2016 Press Releases

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Long-Term Ozone Exposure Increases Acute Respiratory Disease Syndrome Risk in Critically Ill Patients

Critically ill patients who are exposed to higher daily levels of ozone are more likely to develop acute respiratory disease syndrome (ARDS), according to a new study published online ahead of print in the American Thoracic Society’s American Journal of Respiratory and Critical Care Medicine. ARDS is a life-threatening inflammatory lung illness in which patients fail to obtain enough oxygen to the lungs. While previous research has shown a clear association between cigarette smoke and ARDS, the study “Long-Term Ozone Exposure Increases the Risk of Developing the Acute Respiratory Distress Syndrome” by Lorraine Ware, MD, of Vanderbilt University School of Medicine and colleagues is the first to demonstrate a risk related to ozone.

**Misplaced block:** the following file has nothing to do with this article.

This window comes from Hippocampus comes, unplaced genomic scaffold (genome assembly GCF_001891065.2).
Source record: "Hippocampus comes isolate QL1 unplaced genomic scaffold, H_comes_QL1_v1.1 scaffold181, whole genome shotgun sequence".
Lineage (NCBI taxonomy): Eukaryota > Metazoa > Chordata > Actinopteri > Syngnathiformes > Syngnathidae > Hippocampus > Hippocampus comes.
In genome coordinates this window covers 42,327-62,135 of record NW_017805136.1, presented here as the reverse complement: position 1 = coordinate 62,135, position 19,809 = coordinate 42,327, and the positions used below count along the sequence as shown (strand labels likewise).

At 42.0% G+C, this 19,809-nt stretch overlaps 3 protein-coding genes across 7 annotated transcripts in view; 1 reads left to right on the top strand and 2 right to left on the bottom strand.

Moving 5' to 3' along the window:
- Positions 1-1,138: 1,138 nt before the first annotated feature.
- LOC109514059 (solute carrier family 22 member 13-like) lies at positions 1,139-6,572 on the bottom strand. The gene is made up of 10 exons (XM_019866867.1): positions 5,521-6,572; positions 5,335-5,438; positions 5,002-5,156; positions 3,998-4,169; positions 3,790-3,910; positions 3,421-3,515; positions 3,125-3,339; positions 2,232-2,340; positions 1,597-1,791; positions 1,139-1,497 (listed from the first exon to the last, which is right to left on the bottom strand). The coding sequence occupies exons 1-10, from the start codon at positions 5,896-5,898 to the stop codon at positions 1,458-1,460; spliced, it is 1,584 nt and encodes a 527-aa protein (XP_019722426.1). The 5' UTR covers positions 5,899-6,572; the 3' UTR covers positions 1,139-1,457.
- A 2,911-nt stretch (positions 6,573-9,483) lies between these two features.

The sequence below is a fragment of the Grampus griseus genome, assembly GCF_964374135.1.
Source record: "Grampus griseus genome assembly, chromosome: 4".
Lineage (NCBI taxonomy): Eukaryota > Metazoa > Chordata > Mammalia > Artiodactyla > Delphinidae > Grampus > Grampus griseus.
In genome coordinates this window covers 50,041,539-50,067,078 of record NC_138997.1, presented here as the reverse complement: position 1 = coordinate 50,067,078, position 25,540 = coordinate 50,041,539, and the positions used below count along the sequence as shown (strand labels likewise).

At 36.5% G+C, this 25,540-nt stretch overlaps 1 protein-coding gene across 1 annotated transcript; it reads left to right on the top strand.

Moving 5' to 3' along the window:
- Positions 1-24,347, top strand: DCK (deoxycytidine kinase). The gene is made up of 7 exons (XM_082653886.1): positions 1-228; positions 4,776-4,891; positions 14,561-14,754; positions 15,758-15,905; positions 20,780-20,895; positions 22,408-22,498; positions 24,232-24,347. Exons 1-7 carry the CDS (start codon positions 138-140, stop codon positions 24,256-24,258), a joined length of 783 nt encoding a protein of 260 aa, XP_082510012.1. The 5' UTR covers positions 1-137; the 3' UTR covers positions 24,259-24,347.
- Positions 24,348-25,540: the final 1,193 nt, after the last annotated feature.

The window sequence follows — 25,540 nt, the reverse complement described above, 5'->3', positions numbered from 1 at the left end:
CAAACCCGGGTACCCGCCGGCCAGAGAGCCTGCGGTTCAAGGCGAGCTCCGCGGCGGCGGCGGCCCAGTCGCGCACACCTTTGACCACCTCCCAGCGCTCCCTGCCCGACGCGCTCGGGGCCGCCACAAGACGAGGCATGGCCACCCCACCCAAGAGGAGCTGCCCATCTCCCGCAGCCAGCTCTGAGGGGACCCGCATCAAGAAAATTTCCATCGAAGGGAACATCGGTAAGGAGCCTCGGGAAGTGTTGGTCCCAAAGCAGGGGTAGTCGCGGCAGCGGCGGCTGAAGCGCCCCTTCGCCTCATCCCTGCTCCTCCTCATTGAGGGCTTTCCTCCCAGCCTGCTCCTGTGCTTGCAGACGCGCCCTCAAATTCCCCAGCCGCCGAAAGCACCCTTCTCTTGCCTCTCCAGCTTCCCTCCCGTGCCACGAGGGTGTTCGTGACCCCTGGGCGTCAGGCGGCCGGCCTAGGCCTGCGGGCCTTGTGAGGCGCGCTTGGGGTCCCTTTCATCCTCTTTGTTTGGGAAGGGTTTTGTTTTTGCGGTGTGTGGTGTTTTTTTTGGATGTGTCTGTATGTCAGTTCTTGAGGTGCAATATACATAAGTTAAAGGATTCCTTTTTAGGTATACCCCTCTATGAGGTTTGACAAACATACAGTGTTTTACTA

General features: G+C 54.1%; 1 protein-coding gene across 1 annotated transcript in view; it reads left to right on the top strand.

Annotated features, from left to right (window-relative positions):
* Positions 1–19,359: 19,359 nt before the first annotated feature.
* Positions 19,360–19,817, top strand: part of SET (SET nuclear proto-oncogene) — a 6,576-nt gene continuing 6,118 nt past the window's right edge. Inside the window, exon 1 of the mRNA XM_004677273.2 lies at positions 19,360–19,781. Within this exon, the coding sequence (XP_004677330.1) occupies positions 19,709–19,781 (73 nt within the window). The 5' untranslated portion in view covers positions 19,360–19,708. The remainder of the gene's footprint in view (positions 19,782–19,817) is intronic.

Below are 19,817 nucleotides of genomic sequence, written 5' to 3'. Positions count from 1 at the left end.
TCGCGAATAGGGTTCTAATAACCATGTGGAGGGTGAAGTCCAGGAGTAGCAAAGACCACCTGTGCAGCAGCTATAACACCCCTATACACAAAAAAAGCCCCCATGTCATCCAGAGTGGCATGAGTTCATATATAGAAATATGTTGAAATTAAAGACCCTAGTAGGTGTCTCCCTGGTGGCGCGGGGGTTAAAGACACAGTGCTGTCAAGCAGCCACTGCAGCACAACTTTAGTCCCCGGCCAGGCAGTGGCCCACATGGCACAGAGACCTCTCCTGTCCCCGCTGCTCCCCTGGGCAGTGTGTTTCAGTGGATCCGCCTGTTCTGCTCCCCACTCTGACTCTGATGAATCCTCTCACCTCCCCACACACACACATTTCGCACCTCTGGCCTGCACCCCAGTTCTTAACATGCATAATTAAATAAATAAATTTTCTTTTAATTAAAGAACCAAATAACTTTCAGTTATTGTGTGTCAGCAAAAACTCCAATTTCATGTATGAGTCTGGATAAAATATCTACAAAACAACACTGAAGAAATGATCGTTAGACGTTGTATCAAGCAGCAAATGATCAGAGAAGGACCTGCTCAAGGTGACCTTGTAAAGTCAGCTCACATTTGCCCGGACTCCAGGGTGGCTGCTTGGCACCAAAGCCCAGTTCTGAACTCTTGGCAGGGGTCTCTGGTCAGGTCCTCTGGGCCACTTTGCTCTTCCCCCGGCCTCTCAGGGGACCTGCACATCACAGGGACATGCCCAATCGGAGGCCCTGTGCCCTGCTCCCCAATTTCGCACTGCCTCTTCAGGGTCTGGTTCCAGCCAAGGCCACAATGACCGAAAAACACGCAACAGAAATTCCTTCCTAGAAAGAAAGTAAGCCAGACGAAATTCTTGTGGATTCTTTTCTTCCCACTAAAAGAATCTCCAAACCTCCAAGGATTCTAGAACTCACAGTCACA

The researchers analyzed exposure using a heterogenous group of 1558 critically ill patients from the Validating Acute Lung Injury Biomarkers for Diagnosis cohort. They found that as long-term ozone exposure increased, so did rates of ARDS, which developed in 563 patients. The association between ARDS risk and ozone exposure was greatest among trauma patients (n=552). In addition, “Ozone was significantly associated with ARDS only in current smokers and not in non-smokers,” wrote the researchers.

“The generalizability of this most recent study is enhanced given the large and heterogenous cohort we had at our disposal,” Dr. Ware said. “However, we acknowledge that future studies need to replicate the findings in more diverse geographic samples so that we may more confidently recommend guidelines for reducing ozone exposure and ARDS risk among this vulnerable group of patients.”

As the potentially harmful health consequences of ozone exposure continue to draw more concern, the demand for more research will likely increase because this study as well as another study on ozone and mortality appearing in the same issue of the AJRCCM suggest the need for a stricter ozone standard.

The National Institutes of Health funded this study.